In the complaint to the lawsuit filed by Nalwa, she pled causes of action for common carrier liability, willful misconduct, strict products liability and negligence. Nalwa dismissed the two products liability counts and the trial court granted defendant’s motion for summary judgment on the others.
On the negligence count the court concluded “the primary assumption of risk doctrine barred recovery for negligence because plaintiff’s injury arose from being bumped, a risk inherent in the activity of riding bumper cars.”
The Court of Appeals, in a divided decision, reversed the trial court, “holding that the public policy of promoting safety at amusement parks precludes application of the primary assumption of risk doctrine, and the doctrine is inapplicable to bumper car rides in particular because that activity is too benign to be considered a sport.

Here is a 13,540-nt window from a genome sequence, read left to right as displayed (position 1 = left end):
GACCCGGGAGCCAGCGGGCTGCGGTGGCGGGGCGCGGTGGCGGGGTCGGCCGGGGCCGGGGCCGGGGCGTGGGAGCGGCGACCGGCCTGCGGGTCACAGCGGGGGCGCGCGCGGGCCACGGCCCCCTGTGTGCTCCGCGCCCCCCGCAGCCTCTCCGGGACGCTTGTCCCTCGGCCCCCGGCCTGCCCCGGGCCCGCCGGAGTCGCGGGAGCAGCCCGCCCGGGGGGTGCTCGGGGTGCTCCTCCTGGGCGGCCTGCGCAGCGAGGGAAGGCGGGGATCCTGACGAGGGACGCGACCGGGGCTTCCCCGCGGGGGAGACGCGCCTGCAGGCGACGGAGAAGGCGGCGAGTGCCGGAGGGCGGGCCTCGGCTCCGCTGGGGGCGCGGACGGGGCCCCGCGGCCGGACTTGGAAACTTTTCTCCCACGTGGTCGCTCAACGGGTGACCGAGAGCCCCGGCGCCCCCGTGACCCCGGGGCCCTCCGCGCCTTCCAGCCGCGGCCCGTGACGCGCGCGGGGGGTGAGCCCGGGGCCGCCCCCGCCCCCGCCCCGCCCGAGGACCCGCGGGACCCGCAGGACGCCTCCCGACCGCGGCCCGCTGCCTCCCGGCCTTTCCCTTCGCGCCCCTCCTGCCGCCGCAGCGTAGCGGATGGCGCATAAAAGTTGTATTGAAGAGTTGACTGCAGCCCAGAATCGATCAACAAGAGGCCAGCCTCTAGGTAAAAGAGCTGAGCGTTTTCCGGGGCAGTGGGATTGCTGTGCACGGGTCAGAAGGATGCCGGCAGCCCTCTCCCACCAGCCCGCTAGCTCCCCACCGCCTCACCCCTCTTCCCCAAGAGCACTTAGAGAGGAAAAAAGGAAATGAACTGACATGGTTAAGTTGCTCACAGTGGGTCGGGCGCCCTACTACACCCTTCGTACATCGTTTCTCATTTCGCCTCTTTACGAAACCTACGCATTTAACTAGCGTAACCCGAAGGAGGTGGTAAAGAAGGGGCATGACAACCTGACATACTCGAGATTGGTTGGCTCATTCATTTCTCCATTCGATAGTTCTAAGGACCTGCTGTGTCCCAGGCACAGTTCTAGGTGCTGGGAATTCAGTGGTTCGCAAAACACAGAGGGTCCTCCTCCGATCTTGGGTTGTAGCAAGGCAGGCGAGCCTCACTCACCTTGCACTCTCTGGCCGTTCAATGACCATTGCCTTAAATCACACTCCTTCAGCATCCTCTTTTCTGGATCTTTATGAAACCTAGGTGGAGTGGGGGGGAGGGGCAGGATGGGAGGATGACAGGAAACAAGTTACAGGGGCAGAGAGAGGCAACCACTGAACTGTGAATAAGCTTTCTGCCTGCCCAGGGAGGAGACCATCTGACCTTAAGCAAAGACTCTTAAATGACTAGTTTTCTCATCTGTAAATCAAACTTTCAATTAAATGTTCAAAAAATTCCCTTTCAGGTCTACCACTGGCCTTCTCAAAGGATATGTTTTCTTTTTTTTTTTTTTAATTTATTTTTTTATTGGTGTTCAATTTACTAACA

“The dissenting justice argued the primary assumption of risk doctrine is not limited to those activities deemed ‘sports”; that its application to an amusement park ride does not violate any discernable public policy; and that the risk of injury from any collision, including head-on bumping is inherent in the activity of riding bumper cars.”
The California Supreme Court granted defendant Cedar Fair’s petition for review.
“We must decide whether,” Werdegar wrote, “as a matter of law and on the undisputed facts presented to the trial court, the primary assumption of risk doctrine relieved defendant, as operator of the Rue le Dodge ride, of its duty of ordinary care to protect plaintiff, a participant on the ride, from the risk of injuries resulting from the collision or collisions that fractured her wrist.